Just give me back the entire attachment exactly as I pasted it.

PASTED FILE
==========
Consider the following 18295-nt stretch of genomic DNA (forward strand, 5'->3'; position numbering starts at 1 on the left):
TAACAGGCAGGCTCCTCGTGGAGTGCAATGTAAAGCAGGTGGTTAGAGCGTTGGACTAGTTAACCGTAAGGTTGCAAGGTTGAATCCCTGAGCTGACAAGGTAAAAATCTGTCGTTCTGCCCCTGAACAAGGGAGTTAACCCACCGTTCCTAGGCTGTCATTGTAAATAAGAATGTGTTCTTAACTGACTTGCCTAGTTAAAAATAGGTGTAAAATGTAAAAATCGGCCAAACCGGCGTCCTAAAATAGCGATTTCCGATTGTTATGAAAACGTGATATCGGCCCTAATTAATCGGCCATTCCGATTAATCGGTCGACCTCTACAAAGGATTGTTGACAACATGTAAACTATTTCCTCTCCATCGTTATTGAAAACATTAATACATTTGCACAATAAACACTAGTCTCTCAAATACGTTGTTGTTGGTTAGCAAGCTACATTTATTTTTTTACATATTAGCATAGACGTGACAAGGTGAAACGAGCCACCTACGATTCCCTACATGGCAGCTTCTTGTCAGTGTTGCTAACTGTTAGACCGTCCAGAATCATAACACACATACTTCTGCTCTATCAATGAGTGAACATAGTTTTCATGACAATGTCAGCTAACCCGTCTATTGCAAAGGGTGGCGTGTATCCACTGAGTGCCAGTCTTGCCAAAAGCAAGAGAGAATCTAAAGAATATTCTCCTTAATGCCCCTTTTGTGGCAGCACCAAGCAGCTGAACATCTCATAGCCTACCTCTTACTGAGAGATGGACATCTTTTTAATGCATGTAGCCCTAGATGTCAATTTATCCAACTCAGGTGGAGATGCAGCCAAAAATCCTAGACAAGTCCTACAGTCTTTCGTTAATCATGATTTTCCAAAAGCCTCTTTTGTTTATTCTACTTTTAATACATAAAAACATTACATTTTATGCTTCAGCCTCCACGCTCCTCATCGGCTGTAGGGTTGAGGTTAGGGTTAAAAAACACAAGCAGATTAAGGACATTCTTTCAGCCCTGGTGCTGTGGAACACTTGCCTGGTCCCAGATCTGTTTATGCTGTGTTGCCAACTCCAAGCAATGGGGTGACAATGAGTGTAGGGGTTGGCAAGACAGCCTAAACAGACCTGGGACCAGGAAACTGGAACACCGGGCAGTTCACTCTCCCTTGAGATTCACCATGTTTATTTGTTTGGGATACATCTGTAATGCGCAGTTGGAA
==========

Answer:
Consider the following 18295-nt stretch of genomic DNA (forward strand, 5'->3'; position numbering starts at 1 on the left):
TAACAGGCAGGCTCCTCGTGGAGTGCAATGTAAAGCAGGTGGTTAGAGCGTTGGACTAGTTAACCGTAAGGTTGCAAGGTTGAATCCCTGAGCTGACAAGGTAAAAATCTGTCGTTCTGCCCCTGAACAAGGGAGTTAACCCACCGTTCCTAGGCTGTCATTGTAAATAAGAATGTGTTCTTAACTGACTTGCCTAGTTAAAAATAGGTGTAAAATGTAAAAATCGGCCAAACCGGCGTCCTAAAATAGCGATTTCCGATTGTTATGAAAACGTGATATCGGCCCTAATTAATCGGCCATTCCGATTAATCGGTCGACCTCTACAAAGGATTGTTGACAACATGTAAACTATTTCCTCTCCATCGTTATTGAAAACATTAATACATTTGCACAATAAACACTAGTCTCTCAAATACGTTGTTGTTGGTTAGCAAGCTACATTTATTTTTTTACATATTAGCATAGACGTGACAAGGTGAAACGAGCCACCTACGATTCCCTACATGGCAGCTTCTTGTCAGTGTTGCTAACTGTTAGACCGTCCAGAATCATAACACACATACTTCTGCTCTATCAATGAGTGAACATAGTTTTCATGACAATGTCAGCTAACCCGTCTATTGCAAAGGGTGGCGTGTATCCACTGAGTGCCAGTCTTGCCAAAAGCAAGAGAGAATCTAAAGAATATTCTCCTTAATGCCCCTTTTGTGGCAGCACCAAGCAGCTGAACATCTCATAGCCTACCTCTTACTGAGAGATGGACATCTTTTTAATGCATGTAGCCCTAGATGTCAATTTATCCAACTCAGGTGGAGATGCAGCCAAAAATCCTAGACAAGTCCTACAGTCTTTCGTTAATCATGATTTTCCAAAAGCCTCTTTTGTTTATTCTACTTTTAATACATAAAAACATTACATTTTATGCTTCAGCCTCCACGCTCCTCATCGGCTGTAGGGTTGAGGTTAGGGTTAAAAAACACAAGCAGATTAAGGACATTCTTTCAGCCCTGGTGCTGTGGAACACTTGCCTGGTCCCAGATCTGTTTATGCTGTGTTGCCAACTCCAAGCAATGGGGTGACAATGAGTGTAGGGGTTGGCAAGACAGCCTAAACAGACCTGGGACCAGGAAACTGGAACACCGGGCAGTTCACTCTCCCTTGAGATTCACCATGTTTATTTGTTTGGGATACATCTGTAATGCGCAGTTGGAA